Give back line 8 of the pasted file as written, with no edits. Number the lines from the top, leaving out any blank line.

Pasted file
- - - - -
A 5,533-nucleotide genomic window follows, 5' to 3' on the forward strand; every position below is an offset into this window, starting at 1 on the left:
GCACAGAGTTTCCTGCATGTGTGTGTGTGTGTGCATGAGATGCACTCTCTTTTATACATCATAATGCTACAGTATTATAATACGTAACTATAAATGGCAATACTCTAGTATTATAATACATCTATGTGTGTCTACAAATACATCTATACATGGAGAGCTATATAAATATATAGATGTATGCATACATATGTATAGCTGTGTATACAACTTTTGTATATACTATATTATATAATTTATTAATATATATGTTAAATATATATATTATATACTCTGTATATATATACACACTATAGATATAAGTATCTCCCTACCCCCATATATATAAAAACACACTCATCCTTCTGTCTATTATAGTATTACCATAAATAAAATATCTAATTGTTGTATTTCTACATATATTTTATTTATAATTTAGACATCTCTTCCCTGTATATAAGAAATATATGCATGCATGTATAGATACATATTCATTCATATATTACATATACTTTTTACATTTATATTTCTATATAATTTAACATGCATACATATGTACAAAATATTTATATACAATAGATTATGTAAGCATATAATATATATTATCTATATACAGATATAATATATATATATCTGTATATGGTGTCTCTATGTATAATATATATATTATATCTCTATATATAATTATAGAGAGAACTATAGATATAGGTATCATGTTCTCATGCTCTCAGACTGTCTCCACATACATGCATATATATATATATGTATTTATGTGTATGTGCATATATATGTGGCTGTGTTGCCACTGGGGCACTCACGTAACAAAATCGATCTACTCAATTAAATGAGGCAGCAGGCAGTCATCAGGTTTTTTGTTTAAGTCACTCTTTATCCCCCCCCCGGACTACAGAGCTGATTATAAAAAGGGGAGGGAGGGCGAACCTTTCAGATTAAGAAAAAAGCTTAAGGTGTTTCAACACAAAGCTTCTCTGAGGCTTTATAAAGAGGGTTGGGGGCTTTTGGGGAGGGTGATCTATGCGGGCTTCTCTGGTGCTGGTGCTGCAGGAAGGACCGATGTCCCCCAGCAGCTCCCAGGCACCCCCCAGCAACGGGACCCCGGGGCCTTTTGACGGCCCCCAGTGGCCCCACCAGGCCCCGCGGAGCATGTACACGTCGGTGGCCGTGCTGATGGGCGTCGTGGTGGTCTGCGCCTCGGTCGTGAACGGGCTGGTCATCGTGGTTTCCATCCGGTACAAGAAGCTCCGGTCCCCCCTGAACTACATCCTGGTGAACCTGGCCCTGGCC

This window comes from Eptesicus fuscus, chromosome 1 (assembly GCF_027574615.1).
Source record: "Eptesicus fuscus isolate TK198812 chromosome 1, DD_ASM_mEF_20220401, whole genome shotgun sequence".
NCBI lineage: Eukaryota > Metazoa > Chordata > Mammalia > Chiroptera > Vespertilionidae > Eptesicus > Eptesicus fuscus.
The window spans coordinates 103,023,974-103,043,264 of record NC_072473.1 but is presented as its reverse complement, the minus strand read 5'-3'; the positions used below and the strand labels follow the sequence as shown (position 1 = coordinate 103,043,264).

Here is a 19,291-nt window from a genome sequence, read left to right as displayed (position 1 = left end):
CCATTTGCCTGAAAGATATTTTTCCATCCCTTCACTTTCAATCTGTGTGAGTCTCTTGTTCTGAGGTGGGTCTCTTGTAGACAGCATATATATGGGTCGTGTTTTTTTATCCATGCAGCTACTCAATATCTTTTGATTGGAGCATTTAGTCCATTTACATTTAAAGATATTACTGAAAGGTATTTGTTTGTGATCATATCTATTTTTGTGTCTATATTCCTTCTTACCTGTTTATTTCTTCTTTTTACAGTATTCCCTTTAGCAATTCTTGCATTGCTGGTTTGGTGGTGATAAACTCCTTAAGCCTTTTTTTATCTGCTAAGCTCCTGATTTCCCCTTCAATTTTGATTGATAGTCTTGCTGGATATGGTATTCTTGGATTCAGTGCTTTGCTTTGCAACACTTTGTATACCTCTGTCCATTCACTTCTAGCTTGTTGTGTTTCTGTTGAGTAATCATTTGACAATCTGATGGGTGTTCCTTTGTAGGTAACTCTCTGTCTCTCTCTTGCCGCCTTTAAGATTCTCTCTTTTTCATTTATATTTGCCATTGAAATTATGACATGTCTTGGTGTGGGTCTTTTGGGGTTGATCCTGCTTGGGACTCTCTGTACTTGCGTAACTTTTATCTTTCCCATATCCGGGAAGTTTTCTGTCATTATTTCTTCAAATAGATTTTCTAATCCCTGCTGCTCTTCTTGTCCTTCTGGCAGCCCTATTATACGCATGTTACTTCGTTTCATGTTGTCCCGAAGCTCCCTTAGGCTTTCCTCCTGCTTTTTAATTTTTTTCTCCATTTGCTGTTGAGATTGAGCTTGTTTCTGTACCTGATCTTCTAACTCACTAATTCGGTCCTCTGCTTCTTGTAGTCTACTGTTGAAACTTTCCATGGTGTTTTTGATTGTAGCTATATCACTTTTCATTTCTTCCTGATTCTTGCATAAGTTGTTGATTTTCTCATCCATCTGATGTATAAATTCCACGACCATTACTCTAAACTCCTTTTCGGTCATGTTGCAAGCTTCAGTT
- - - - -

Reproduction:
CCATTTGCCTGAAAGATATTTTTCCATCCCTTCACTTTCAATCTGTGTGAGTCTCTTGTTCTGAGGTGGGTCTCTTGTAGACAGCATATATATGGGTCGTGTTTTTTTATCCATGCAGCTACTCAATATCTTTTGATTGGAGCATTTAGTCCATTTACATTTAAAGATATTACTGAAAGGTATTTGTTTGTGATCATATCTATTTTTGTGTCTATATTCCTTCTTACCTGTTTATTTCTTCTTTTTACAGTATTCCCTTTAGCAATTCTTGCATTGCTGGTTTGGTGGTGATAAACTCCTTAAGCCTTTTTTTATCTGCTAAGCTCCTGATTTCCCCTTCAATTTTGATTGATAGTCTTGCTGGATATGGTATTCTTGGATTCAGTGCTTTGCTTTGCAACACTTTGTATACCTCTGTCCATTCACTTCTAGCTTGTTGTGTTTCTGTTGAGTAATCATTTGACAATCTGATGGGTGTTCCTTTGTAGGTAACTCTCTGTCTCTCTCTTGCCGCCTTTAAGATTCTCTCTTTTTCATTTATATTTGCCATTGAAATTATGACATGTCTTGGTGTGGGTCTTTTGGGGTTGATCCTGCTTGGGACTCTCTGTACTTGCGTAACTTTTATCTTTCCCATATCCGGGAAGTTTTCTGTCATTATTTCTTCAAATAGATTTTCTAATCCCTGCTGCTCTTCTTGTCCTTCTGGCAGCCCTATTATACGCATGTTACTTCGTTTCATGTTGTCCCGAAGCTCCCTTAGGCTTTCCTCCTGCTTTTTAATTTTTTTCTCCATTTGCTGTTGAGATTGAGCTTGTTTCTGTACCTGATCTTCTAACTCACTAATTCGGTCCTCTGCTTCTTGTAGTCTACTGTTGAAACTTTCCATGGTGTTTTTGATTGTAGCTATATCACTTTTCATTTCTTCCTGATTCTTGCATAAGTTGTTGATTTTCTCATCCATCTGATGTATAAATTCCACGACCATTACTCTAAACTCCTTTTCGGTCATGTTGCAAGCTTCAGTT